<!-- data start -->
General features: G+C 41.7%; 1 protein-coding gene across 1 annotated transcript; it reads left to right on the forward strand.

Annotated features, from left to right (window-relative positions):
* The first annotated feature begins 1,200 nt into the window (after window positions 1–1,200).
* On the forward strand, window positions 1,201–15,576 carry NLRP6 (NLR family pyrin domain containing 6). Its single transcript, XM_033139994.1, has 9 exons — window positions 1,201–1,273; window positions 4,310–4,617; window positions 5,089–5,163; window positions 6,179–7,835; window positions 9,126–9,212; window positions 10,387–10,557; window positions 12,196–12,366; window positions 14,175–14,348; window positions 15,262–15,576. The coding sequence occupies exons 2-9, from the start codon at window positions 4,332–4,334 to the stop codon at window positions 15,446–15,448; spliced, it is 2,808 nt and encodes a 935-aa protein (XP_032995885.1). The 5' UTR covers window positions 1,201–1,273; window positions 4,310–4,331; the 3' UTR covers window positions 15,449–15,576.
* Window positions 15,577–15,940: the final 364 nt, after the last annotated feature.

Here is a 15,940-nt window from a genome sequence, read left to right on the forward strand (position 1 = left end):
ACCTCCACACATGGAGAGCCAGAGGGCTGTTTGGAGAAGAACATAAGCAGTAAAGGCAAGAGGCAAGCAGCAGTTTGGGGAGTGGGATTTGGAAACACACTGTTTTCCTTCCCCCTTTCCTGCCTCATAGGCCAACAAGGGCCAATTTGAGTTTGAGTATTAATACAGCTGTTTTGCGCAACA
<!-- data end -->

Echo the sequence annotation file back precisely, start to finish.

General features: G+C 41.7%; 1 protein-coding gene across 1 annotated transcript; it reads left to right on the forward strand.

Annotated features, from left to right (window-relative positions):
* The first annotated feature begins 1,200 nt into the window (after window positions 1–1,200).
* On the forward strand, window positions 1,201–15,576 carry NLRP6 (NLR family pyrin domain containing 6). Its single transcript, XM_033139994.1, has 9 exons — window positions 1,201–1,273; window positions 4,310–4,617; window positions 5,089–5,163; window positions 6,179–7,835; window positions 9,126–9,212; window positions 10,387–10,557; window positions 12,196–12,366; window positions 14,175–14,348; window positions 15,262–15,576. The coding sequence occupies exons 2-9, from the start codon at window positions 4,332–4,334 to the stop codon at window positions 15,446–15,448; spliced, it is 2,808 nt and encodes a 935-aa protein (XP_032995885.1). The 5' UTR covers window positions 1,201–1,273; window positions 4,310–4,331; the 3' UTR covers window positions 15,449–15,576.
* Window positions 15,577–15,940: the final 364 nt, after the last annotated feature.

Here is a 15,940-nt window from a genome sequence, read left to right on the forward strand (position 1 = left end):
ACCTCCACACATGGAGAGCCAGAGGGCTGTTTGGAGAAGAACATAAGCAGTAAAGGCAAGAGGCAAGCAGCAGTTTGGGGAGTGGGATTTGGAAACACACTGTTTTCCTTCCCCCTTTCCTGCCTCATAGGCCAACAAGGGCCAATTTGAGTTTGAGTATTAATACAGCTGTTTTGCGCAACA